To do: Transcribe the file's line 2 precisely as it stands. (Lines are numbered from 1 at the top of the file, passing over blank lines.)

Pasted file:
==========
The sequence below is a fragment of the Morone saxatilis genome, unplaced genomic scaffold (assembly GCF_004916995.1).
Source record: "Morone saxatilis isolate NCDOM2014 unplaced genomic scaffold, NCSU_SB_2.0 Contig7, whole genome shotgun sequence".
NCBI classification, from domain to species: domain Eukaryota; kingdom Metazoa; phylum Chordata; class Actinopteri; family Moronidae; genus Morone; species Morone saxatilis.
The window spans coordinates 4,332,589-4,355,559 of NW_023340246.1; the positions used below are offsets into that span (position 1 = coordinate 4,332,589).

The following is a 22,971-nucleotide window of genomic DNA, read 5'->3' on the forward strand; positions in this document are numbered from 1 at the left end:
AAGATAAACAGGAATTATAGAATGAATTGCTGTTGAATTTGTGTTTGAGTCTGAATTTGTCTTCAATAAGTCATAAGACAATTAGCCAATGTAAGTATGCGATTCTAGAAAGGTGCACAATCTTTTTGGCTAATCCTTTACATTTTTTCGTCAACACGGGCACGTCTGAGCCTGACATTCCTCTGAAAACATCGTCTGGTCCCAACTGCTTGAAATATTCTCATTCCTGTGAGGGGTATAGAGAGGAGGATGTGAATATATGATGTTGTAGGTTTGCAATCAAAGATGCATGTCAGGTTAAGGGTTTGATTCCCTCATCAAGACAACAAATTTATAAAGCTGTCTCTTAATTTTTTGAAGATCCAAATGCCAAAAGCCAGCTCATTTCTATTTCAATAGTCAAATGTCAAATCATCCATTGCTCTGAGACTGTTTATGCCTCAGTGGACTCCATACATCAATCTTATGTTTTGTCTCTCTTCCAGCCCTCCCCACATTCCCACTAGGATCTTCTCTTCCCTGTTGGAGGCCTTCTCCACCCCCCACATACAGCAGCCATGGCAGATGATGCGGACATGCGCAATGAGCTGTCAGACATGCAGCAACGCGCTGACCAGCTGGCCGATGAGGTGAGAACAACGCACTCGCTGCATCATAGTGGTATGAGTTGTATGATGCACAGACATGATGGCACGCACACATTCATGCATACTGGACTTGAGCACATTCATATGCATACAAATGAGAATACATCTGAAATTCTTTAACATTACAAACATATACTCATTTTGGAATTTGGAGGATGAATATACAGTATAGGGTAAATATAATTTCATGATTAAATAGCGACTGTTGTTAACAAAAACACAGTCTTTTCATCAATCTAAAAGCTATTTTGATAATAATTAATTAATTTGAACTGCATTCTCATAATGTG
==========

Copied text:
Source record: "Morone saxatilis isolate NCDOM2014 unplaced genomic scaffold, NCSU_SB_2.0 Contig7, whole genome shotgun sequence".